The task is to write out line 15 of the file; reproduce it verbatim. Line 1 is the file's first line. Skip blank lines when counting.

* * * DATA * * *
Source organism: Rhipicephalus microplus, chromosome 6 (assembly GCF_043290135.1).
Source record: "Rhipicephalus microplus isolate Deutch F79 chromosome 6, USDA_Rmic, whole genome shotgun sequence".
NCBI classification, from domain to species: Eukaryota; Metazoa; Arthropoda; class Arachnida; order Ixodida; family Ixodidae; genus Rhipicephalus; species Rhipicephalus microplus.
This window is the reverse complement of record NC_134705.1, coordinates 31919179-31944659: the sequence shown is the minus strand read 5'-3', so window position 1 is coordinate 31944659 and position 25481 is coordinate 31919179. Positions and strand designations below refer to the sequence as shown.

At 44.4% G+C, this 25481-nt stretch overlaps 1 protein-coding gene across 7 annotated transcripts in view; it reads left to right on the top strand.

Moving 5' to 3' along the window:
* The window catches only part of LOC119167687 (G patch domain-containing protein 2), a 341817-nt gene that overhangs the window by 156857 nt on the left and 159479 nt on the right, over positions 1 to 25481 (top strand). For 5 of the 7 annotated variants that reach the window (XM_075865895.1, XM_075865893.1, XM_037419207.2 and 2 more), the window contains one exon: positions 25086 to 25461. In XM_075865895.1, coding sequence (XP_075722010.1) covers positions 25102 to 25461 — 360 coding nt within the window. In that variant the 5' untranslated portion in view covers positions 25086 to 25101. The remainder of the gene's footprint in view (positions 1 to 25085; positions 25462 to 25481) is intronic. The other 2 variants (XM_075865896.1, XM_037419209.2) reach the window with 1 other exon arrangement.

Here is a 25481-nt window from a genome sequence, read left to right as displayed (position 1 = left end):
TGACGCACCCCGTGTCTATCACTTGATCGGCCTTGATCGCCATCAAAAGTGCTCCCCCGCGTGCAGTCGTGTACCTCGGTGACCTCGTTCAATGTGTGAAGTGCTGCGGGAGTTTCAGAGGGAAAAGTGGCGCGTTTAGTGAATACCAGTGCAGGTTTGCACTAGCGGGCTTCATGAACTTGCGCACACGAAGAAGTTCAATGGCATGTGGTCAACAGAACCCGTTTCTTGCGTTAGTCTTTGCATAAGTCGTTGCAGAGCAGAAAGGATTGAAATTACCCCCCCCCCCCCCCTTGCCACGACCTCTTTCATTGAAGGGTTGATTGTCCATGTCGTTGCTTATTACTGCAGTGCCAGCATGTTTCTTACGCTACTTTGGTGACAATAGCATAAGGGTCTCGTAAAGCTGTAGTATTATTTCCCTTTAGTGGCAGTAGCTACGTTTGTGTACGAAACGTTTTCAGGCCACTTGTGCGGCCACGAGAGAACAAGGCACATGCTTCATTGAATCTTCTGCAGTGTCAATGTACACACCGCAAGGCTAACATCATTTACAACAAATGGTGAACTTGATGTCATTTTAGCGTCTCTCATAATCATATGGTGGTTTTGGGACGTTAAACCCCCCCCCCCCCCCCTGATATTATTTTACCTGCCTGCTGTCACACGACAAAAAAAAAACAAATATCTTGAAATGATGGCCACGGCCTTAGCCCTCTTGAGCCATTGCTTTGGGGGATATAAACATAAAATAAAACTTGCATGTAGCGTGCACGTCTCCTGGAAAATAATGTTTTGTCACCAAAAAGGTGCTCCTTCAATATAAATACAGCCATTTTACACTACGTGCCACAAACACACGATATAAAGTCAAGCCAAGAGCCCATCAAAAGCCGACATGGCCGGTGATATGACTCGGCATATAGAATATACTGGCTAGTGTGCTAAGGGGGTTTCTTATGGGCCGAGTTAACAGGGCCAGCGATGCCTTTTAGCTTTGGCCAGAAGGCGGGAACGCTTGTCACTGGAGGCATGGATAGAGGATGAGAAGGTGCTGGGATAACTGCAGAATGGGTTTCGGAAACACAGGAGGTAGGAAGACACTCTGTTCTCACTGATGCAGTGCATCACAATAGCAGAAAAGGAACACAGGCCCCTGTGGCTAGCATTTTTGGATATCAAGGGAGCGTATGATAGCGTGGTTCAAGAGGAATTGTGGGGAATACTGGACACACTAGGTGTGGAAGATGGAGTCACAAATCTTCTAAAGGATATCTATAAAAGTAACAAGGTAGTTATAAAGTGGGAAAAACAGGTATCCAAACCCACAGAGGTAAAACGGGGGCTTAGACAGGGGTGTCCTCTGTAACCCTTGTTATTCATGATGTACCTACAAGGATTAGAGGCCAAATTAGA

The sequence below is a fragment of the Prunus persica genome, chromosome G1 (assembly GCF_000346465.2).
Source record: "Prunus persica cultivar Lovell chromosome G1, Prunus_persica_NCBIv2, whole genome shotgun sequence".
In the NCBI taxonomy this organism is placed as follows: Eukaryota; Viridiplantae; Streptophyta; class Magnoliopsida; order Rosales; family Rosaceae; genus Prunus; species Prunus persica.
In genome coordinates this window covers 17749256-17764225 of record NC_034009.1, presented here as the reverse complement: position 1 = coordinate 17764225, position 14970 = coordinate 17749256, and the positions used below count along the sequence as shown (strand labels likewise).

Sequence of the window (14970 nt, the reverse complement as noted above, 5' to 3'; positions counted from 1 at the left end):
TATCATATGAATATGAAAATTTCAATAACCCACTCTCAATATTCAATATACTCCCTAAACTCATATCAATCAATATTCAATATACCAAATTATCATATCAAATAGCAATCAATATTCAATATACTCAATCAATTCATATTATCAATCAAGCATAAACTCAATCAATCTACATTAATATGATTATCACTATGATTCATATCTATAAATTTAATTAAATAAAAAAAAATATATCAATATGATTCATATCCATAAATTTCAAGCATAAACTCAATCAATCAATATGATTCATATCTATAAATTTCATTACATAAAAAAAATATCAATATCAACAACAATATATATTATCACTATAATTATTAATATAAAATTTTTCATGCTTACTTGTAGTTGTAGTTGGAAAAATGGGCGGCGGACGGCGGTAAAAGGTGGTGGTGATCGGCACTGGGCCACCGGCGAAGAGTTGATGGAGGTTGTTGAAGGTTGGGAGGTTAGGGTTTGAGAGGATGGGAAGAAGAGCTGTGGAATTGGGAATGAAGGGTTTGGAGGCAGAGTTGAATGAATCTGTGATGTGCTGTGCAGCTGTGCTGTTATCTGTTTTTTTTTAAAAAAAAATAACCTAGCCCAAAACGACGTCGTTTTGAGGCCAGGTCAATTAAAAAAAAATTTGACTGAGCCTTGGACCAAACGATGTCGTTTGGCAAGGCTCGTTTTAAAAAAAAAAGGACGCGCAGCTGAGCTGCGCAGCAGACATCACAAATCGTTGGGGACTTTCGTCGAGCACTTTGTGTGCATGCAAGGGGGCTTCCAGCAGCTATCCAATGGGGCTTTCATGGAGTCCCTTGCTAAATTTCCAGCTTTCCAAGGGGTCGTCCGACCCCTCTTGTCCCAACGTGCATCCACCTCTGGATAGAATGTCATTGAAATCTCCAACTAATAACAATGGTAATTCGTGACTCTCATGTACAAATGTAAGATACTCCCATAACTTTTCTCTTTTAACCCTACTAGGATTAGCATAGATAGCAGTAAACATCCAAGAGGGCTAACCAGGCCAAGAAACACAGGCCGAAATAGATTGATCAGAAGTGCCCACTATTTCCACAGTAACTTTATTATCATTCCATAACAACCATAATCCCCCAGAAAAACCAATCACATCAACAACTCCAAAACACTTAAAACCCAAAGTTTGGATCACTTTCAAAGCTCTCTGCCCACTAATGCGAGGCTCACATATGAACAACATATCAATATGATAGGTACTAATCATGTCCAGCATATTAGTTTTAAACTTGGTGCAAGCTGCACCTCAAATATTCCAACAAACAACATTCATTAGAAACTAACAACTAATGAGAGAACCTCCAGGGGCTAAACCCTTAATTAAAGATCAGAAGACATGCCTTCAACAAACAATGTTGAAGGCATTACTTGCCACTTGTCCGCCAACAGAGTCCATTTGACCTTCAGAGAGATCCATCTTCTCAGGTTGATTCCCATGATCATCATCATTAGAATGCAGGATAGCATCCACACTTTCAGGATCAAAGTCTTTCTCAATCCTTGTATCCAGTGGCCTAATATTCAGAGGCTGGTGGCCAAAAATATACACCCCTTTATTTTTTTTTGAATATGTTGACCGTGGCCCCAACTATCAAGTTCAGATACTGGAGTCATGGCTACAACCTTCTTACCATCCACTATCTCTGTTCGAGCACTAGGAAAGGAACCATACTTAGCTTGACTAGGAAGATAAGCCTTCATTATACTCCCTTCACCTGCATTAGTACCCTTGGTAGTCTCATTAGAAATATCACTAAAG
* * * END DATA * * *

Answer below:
TATCATATGAATATGAAAATTTCAATAACCCACTCTCAATATTCAATATACTCCCTAAACTCATATCAATCAATATTCAATATACCAAATTATCATATCAAATAGCAATCAATATTCAATATACTCAATCAATTCATATTATCAATCAAGCATAAACTCAATCAATCTACATTAATATGATTATCACTATGATTCATATCTATAAATTTAATTAAATAAAAAAAAATATATCAATATGATTCATATCCATAAATTTCAAGCATAAACTCAATCAATCAATATGATTCATATCTATAAATTTCATTACATAAAAAAAATATCAATATCAACAACAATATATATTATCACTATAATTATTAATATAAAATTTTTCATGCTTACTTGTAGTTGTAGTTGGAAAAATGGGCGGCGGACGGCGGTAAAAGGTGGTGGTGATCGGCACTGGGCCACCGGCGAAGAGTTGATGGAGGTTGTTGAAGGTTGGGAGGTTAGGGTTTGAGAGGATGGGAAGAAGAGCTGTGGAATTGGGAATGAAGGGTTTGGAGGCAGAGTTGAATGAATCTGTGATGTGCTGTGCAGCTGTGCTGTTATCTGTTTTTTTTTAAAAAAAAATAACCTAGCCCAAAACGACGTCGTTTTGAGGCCAGGTCAATTAAAAAAAAATTTGACTGAGCCTTGGACCAAACGATGTCGTTTGGCAAGGCTCGTTTTAAAAAAAAAAGGACGCGCAGCTGAGCTGCGCAGCAGACATCACAAATCGTTGGGGACTTTCGTCGAGCACTTTGTGTGCATGCAAGGGGGCTTCCAGCAGCTATCCAATGGGGCTTTCATGGAGTCCCTTGCTAAATTTCCAGCTTTCCAAGGGGTCGTCCGACCCCTCTTGTCCCAACGTGCATCCACCTCTGGATAGAATGTCATTGAAATCTCCAACTAATAACAATGGTAATTCGTGACTCTCATGTACAAATGTAAGATACTCCCATAACTTTTCTCTTTTAACCCTACTAGGATTAGCATAGATAGCAGTAAACATCCAAGAGGGCTAACCAGGCCAAGAAACACAGGCCGAAATAGATTGATCAGAAGTGCCCACTATTTCCACAGTAACTTTATTATCATTCCATAACAACCATAATCCCCCAGAAAAACCAATCACATCAACAACTCCAAAACACTTAAAACCCAAAGTTTGGATCACTTTCAAAGCTCTCTGCCCACTAATGCGAGGCTCACATATGAACAACATATCAATATGATAGGTACTAATCATGTCCAGCATATTAGTTTTAAACTTGGTGCAAGCTGCACCTCAAATATTCCAACAAACAACATTCATTAGAAACTAACAACTAATGAGAGAACCTCCAGGGGCTAAACCCTTAATTAAAGATCAGAAGACATGCCTTCAACAAACAATGTTGAAGGCATTACTTGCCACTTGTCCGCCAACAGAGTCCATTTGACCTTCAGAGAGATCCATCTTCTCAGGTTGATTCCCATGATCATCATCATTAGAATGCAGGATAGCATCCACACTTTCAGGATCAAAGTCTTTCTCAATCCTTGTATCCAGTGGCCTAATATTCAGAGGCTGGTGGCCAAAAATATACACCCCTTTATTTTTTTTTGAATATGTTGACCGTGGCCCCAACTATCAAGTTCAGATACTGGAGTCATGGCTACAACCTTCTTACCATCCACTATCTCTGTTCGAGCACTAGGAAAGGAACCATACTTAGCTTGACTAGGAAGATAAGCCTTCATTATACTCCCTTCACCTGCATTAGTACCCTTGGTAGTCTCATTAGAAATATCACTAAAG